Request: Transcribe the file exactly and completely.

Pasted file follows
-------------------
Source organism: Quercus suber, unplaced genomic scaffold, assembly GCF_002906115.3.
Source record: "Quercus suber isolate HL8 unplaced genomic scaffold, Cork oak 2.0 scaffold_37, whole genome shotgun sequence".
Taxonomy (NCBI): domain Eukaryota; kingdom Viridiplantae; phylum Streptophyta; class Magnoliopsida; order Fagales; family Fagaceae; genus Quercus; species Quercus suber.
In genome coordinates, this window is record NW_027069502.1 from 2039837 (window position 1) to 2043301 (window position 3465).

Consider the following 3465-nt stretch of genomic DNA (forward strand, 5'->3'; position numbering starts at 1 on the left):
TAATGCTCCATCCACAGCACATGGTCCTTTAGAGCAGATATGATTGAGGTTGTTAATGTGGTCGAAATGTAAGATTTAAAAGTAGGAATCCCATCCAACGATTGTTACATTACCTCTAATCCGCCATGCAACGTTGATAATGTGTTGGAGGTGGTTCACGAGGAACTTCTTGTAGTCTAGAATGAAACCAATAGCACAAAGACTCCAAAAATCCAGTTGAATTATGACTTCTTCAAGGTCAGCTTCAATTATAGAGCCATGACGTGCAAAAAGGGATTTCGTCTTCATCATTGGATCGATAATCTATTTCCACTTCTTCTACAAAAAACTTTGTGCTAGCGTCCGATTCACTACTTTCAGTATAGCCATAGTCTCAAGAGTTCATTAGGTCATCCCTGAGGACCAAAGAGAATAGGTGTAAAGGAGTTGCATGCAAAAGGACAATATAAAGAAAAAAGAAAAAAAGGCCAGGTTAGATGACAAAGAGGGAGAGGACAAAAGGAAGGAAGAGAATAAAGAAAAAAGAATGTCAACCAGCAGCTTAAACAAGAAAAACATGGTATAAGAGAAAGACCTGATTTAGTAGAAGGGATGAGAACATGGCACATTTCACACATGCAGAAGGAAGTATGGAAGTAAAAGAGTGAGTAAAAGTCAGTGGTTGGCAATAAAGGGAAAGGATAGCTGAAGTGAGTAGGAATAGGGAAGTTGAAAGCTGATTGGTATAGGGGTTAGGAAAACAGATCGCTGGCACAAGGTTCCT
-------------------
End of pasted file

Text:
Source organism: Quercus suber, unplaced genomic scaffold, assembly GCF_002906115.3.
Source record: "Quercus suber isolate HL8 unplaced genomic scaffold, Cork oak 2.0 scaffold_37, whole genome shotgun sequence".
Taxonomy (NCBI): domain Eukaryota; kingdom Viridiplantae; phylum Streptophyta; class Magnoliopsida; order Fagales; family Fagaceae; genus Quercus; species Quercus suber.
In genome coordinates, this window is record NW_027069502.1 from 2039837 (window position 1) to 2043301 (window position 3465).

Consider the following 3465-nt stretch of genomic DNA (forward strand, 5'->3'; position numbering starts at 1 on the left):
TAATGCTCCATCCACAGCACATGGTCCTTTAGAGCAGATATGATTGAGGTTGTTAATGTGGTCGAAATGTAAGATTTAAAAGTAGGAATCCCATCCAACGATTGTTACATTACCTCTAATCCGCCATGCAACGTTGATAATGTGTTGGAGGTGGTTCACGAGGAACTTCTTGTAGTCTAGAATGAAACCAATAGCACAAAGACTCCAAAAATCCAGTTGAATTATGACTTCTTCAAGGTCAGCTTCAATTATAGAGCCATGACGTGCAAAAAGGGATTTCGTCTTCATCATTGGATCGATAATCTATTTCCACTTCTTCTACAAAAAACTTTGTGCTAGCGTCCGATTCACTACTTTCAGTATAGCCATAGTCTCAAGAGTTCATTAGGTCATCCCTGAGGACCAAAGAGAATAGGTGTAAAGGAGTTGCATGCAAAAGGACAATATAAAGAAAAAAGAAAAAAAGGCCAGGTTAGATGACAAAGAGGGAGAGGACAAAAGGAAGGAAGAGAATAAAGAAAAAAGAATGTCAACCAGCAGCTTAAACAAGAAAAACATGGTATAAGAGAAAGACCTGATTTAGTAGAAGGGATGAGAACATGGCACATTTCACACATGCAGAAGGAAGTATGGAAGTAAAAGAGTGAGTAAAAGTCAGTGGTTGGCAATAAAGGGAAAGGATAGCTGAAGTGAGTAGGAATAGGGAAGTTGAAAGCTGATTGGTATAGGGGTTAGGAAAACAGATCGCTGGCACAAGGTTCCT